As for variable loads, future modeling of concrete hinges as rotational springs with timedependent stiffness is required for reliable simulations.

The presented experimental data may well support such future modeling activities.
Notes
One of the outermost LVDTs failed during one test with \(N \le 200\) kN. In the interest of comparability of different tests, \(n_s\) is set equal to 3 referring to the three central LVDTs of each side.
DIC images of concrete hinge 2 could not be evaluated due to insufficient contrast. Results regarding concrete hinge 3 are similar to the ones of concrete hinge 1, but they cannot be shown due to the limited number of allowed figures.
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Acknowledgements
Open access funding provided by TU Wien (TUW). Financial support of the experiments by the Austrian Ministry for Transport and Technology (bmvit), the Austrian Research Promotion Agency (FFG), ÖBBInfrastruktur AG, ASFINAG Bau Management GmbH, provided within VIFproject 845681 „Optimierte Bemessungsregeln für dauerhafte bewehrte Betongelenke“, corresponding discussions with Markus Vill (Vill ZT GmbH), Alfred Hüngsberg (ÖBBInfrastruktur AG), Erwin Pilch and Michael Kleiser (ASFINAG Bau Management GmbH), as well as help of the laboratory staff both at the TU Wien – Vienna University of Technology and Smart Minerals GmbH, by Roland Reihsner, Wolfgang Dörner, Herbert Pardatscher, and Rudolf Dechet are gratefully acknowledged. Additional discussions regarding the use of concrete hinges in mechanized tunneling, carried out within the Austrian Science Fund (FWF) project P 281 31N32 “Bridging the Gap by means of Multiscale Structural Analysis” with Herbert Mang (TU Wien/Tongji University), Yong Yuan (Tongji University), Jiaolong Zhang (TU Wien/Tongji University) are also gratefully acknowledged.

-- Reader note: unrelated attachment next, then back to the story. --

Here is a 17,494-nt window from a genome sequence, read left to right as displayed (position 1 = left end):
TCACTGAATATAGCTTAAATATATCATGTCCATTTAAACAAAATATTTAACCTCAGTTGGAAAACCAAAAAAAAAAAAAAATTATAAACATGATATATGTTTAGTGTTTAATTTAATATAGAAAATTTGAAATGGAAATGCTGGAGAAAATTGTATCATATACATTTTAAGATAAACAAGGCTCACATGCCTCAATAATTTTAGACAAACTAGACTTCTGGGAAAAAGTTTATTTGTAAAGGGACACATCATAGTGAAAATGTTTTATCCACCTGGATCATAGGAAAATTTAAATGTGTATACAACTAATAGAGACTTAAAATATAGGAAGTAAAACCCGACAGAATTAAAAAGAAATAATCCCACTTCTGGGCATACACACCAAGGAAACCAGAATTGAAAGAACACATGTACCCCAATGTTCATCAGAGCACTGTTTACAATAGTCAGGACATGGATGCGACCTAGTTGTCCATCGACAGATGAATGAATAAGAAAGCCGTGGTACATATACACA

Funding
This study was funded by the Austrian Ministry for Transport and Technology (bmvit), the Austrian Research Promotion Agency (FFG), ÖBBInfrastruktur AG, and ASFINAG Bau Management GmbH (Grant Number 845681), see the first acknowledgement.
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Schlappal, T., Schweigler, M., Gmainer, S. et al. Creep and cracking of concrete hinges: insight from centric and eccentric compression experiments. Mater Struct 50, 244 (2017). https://doi.org/10.1617/s1152701711129
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DOI: https://doi.org/10.1617/s1152701711129